th images menu user export search eye clock list list2 arrow-left untitled twitter facebook googleplus instagram cross photos entrep-logo-svg

How celebrity entrepreneur Marvin Agustin stays relevant

The serial 'trep is not afraid to use seemingly unconventional methods to expand his restaurant empire.
By Anna Felipe |

 

OPPORTUNITY SEEKER. "There are so many opportunities out there, so it’s important to channel my energy wisely," says celebrity entrepreneur Marvin Agustin. Photo by Jason Quibilan. 

 

“I’m always in jeans and t-shirts now because I want to be like a millennial,” actor and entrepreneur Marvin Agustin quipped as he enters the dressing room. “It’s not that I want to be younger, but I want to understand them more. It’s part of immersing myself in their culture,” he continued.

 

It’s a statement that reveals a lot about the 36-year-old, who is considered as one of the most successful restaurateurs in the country.

 

Agustin is strategic—and he is not afraid to use even seemingly unconventional methods to expand his restaurant empire. “I can’t be out of touch with this age group because I’m in the service industry. I’m curious about millenials because they are our restaurants’ consumers, and they’ll make up the future generations of our consumers.”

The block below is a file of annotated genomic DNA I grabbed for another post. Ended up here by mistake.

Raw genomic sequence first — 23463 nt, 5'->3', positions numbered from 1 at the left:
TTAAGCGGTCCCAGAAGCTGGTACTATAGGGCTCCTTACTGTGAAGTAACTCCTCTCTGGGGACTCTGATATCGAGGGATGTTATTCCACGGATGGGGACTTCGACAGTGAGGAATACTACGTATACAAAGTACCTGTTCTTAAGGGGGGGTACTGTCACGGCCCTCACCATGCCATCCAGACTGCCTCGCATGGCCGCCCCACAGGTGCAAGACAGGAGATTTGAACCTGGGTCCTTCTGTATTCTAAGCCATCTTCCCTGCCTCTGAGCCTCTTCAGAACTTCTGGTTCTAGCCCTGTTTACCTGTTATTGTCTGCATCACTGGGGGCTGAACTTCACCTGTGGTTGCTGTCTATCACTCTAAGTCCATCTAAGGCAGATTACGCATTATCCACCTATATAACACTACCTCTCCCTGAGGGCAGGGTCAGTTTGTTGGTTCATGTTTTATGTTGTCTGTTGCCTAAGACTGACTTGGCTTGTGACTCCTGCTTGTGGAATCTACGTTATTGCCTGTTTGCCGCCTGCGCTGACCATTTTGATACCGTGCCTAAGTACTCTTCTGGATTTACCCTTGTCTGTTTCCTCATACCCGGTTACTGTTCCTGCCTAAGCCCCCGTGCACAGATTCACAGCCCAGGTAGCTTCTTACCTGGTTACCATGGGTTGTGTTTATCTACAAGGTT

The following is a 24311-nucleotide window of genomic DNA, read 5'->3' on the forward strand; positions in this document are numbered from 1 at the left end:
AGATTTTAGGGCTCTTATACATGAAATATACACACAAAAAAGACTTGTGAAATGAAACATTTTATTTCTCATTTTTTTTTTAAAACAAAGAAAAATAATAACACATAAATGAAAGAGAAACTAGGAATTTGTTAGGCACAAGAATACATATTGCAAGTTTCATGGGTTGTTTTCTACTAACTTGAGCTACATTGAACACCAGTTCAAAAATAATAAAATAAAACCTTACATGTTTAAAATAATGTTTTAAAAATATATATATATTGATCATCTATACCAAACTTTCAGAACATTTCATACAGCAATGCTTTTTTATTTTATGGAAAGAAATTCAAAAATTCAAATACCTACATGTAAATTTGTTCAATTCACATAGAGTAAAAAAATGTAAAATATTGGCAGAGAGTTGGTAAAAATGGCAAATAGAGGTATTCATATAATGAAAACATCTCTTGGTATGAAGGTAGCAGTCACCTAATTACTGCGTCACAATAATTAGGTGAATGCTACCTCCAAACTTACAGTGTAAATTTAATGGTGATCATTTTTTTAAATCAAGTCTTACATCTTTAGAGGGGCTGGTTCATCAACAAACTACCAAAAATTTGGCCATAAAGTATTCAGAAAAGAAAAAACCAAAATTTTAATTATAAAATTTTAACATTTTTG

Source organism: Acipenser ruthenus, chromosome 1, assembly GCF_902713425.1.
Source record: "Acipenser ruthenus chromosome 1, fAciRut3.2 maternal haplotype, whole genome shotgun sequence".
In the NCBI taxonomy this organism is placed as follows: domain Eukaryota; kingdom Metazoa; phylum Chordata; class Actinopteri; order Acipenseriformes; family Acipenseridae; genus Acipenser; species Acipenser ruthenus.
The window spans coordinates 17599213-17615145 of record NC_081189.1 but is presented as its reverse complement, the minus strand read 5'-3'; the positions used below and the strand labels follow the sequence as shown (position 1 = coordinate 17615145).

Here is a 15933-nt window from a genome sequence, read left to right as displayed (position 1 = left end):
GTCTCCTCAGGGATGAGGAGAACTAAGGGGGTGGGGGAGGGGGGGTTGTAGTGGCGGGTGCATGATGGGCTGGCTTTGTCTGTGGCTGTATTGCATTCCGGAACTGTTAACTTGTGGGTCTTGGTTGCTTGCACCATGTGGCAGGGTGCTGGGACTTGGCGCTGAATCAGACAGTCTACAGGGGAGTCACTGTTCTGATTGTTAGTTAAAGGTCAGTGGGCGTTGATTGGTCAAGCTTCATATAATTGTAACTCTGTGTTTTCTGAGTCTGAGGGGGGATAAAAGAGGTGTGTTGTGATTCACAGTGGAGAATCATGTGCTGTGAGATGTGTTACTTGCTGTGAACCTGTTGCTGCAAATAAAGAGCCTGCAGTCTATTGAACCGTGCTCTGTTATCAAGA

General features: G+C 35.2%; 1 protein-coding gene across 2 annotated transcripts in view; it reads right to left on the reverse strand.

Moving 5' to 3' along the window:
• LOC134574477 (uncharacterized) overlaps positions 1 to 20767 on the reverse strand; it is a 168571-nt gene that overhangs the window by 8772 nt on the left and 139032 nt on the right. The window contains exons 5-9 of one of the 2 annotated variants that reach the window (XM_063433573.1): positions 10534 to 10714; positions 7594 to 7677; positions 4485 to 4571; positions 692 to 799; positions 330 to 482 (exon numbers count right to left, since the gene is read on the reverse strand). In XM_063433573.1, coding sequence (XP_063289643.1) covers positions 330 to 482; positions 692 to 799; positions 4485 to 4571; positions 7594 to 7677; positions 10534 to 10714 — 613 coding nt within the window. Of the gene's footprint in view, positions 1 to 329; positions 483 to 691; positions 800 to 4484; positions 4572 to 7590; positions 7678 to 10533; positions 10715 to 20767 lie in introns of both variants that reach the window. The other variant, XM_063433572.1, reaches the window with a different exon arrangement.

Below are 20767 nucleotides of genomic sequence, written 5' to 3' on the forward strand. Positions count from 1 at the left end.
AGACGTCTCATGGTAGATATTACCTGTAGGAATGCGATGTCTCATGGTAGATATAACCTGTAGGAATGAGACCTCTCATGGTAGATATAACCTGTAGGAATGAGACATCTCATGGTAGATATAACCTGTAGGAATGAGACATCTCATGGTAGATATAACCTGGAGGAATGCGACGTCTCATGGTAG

His path to entrepreneurship

This kind of forward thinking is what got Agustin started on the path to entrepreneurship. Needing to help support himself through high school, he started working at 12-years-old—selling everything from firecrackers to clothes from Tutuban, a popular destination in Manila for affordable shopping finds.

 

At 16, he worked as a waiter for a chain of restaurants. In his early 20s, he invested his first earnings as a celebrity in a doughnut shop franchise and in a rice toppings kart business he put up with his sisters. He also became a silent investor (whose involvement is limited to providing capital to the busines) in a friend’s oyster and seafood restaurant.

 

“By 2005, after going to culinary school, I felt ready to put up my own concept,” said Agustin. Together with his friends-turned-business partners Raymond Magdaluyo and Ricky Laudico, he saw an opportunity he bravely claimed. “[There's no] casual-dining Japanese restaurants [in the] malls [before], so we thought of coming up with a concept for one," he shared and added that they knew nothing about Japanese cuisine then "but our presentation [to Shangri-La mall’s management] got approved." 

ADVERTISEMENT - CONTINUE READING BELOW

 

Thus, SumoSam was born. Agustin recalled that some people were discouraging them from getting that mall space because many were not able to recoup their investment there." But we trusted our instinct and put in the hard work,” Agustin shared.

 

Ten years later, SumoSam has become one of the largest Japanese chain restaurants in the country, with 25 branches nationwide. In the process, the trio established themselves in the industry, opening more concept restaurants over the years. Agustin and his partners now have a total of nine brands in their company’s portfolio, including John and Yoko, Mr. Kurosawa, Akira, and Banzai.